Wow This is Embarrassing: English For Unsuspecting Foreigners

One of the biggest challenges for language learners is this subconscious gnawing fear of making a terrible mistake. Mistake so terrible that all people around you will remember it forever and remind you of the great embarrassment for years to come. This is one reason why most native English speakers do not bother learning any other language: to much risk of public embarrassment. As for us, folks with acquired knowledge of English, the practical necessity of speaking the global language is stronger than any fear of sounding like an idiot. Let me tell you of some shame-filled moments of my English life.

Growing up in Martinique, I got a chance to visit language camps in the summer and stay with host families in English-speaking countries. Of course, like many other naive teenagers who traditionally learn British English at school, I thought it was ok to ask for a ‘rubber’ from my host family. The difference between an eraser and a condom was learned the hard way (uh-oh, terrible pun).

I must note that most linguistic embarrassments spring from the fact that a lot of words in every language acquire hidden sexual innuendos or contain absolutely idiotic toilet humor, which is sometimes hard to grasp for an unsuspecting novice learner.

It has been many years since my ‘rubber’ experience, and the second biggest embarrassment happened recently, in a conference room in Australia, in the company of my colleagues. The American part of the team prepared a presentation on US political system, democrats versus republicans, and how Florida was a swing state that voted depending on the candidate. One guy from the team was a democrat, another admitted to being republican, while the third one kept avoiding the question, until I finally asked out loud: ’So, do you consider yourself a swinger?’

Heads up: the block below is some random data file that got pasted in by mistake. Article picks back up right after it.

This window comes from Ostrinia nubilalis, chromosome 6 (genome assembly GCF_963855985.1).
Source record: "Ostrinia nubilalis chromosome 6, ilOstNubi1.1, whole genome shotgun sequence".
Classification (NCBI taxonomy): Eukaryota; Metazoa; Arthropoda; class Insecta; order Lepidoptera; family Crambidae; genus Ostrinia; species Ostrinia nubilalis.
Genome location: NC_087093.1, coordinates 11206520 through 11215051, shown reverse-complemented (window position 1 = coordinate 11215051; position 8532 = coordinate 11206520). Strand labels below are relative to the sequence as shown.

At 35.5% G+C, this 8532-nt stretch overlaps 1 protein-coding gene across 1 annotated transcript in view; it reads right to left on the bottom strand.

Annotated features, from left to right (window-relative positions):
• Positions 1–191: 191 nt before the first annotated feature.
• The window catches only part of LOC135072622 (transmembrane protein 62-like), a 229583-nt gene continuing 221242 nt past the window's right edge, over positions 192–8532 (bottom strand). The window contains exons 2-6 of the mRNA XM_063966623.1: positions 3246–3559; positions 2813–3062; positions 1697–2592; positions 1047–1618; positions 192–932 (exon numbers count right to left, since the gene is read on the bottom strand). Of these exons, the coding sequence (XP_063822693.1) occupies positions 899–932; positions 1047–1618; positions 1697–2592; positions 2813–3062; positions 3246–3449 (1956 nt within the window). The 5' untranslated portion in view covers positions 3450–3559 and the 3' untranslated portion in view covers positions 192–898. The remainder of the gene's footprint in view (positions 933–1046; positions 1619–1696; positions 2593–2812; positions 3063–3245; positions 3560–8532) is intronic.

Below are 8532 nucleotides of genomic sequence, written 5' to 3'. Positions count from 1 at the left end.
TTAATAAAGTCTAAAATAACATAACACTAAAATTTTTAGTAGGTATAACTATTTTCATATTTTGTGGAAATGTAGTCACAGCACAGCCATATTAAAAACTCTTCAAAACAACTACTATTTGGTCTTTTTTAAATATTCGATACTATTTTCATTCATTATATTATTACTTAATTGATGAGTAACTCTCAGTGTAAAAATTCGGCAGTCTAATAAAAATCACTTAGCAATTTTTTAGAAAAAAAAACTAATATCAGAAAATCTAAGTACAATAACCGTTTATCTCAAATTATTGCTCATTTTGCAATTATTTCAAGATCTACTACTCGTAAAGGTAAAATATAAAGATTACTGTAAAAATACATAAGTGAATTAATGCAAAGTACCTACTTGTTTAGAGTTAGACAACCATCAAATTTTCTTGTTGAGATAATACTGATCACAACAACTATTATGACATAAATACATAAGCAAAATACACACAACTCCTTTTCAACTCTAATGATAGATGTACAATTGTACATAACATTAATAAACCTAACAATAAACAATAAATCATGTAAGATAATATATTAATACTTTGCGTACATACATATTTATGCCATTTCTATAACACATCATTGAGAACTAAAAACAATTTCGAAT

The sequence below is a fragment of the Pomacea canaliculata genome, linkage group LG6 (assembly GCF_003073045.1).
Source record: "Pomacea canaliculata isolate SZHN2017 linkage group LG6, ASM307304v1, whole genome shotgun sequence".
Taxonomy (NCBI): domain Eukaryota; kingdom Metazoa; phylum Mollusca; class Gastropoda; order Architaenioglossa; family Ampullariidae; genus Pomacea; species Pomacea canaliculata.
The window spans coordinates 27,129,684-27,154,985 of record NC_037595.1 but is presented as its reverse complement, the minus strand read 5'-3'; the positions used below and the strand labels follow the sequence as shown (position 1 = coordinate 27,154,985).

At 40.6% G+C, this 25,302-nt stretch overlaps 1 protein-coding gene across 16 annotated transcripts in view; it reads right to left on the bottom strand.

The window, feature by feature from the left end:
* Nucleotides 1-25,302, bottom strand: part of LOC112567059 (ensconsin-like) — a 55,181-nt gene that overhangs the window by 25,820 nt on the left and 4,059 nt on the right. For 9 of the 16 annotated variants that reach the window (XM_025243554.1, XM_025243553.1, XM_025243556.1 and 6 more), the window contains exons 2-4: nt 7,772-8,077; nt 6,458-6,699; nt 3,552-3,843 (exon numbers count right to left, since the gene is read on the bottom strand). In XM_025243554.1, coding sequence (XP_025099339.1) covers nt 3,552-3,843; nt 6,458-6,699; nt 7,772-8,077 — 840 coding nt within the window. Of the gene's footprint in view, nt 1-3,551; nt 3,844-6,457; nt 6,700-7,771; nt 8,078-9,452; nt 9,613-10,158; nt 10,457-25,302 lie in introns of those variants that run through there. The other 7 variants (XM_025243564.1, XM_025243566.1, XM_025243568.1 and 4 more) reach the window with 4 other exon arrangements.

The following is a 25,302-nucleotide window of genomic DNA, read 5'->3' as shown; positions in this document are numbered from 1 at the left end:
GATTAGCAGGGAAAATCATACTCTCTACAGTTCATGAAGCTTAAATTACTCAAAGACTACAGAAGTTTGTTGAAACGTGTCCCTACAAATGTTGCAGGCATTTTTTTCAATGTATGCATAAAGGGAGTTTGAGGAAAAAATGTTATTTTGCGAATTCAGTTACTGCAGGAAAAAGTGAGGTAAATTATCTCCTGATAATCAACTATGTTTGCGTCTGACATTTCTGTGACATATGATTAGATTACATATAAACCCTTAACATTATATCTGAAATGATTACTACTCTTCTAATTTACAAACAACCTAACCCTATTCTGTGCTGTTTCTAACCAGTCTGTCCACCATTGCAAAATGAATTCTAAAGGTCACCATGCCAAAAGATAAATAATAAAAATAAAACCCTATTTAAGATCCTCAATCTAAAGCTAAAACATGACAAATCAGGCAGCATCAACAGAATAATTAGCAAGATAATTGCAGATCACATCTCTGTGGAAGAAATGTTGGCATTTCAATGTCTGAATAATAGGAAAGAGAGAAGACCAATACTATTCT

At least my colleagues can always count on me to ease any political tension in the conference room.

The French word ‘maîtresse’, which means both ’teacher for kids’ and ‘mistress’ (English transliteration of ‘maîtresse’), as far as I know, causes a lot of uneasy feelings in English, where it does not mean ’teacher’ in any context. Yes, your husband just spent the evening with his ‘maîtresse’, learning French. As for the word ‘embarrassing’ which I used a lot in this text, it causes quite some embarrassment for (male) learners of Spanish, where a similarly sounding ‘embarazada’ translates as ‘pregnant’.

Don’t even get me started on accents, slang, and dialects.

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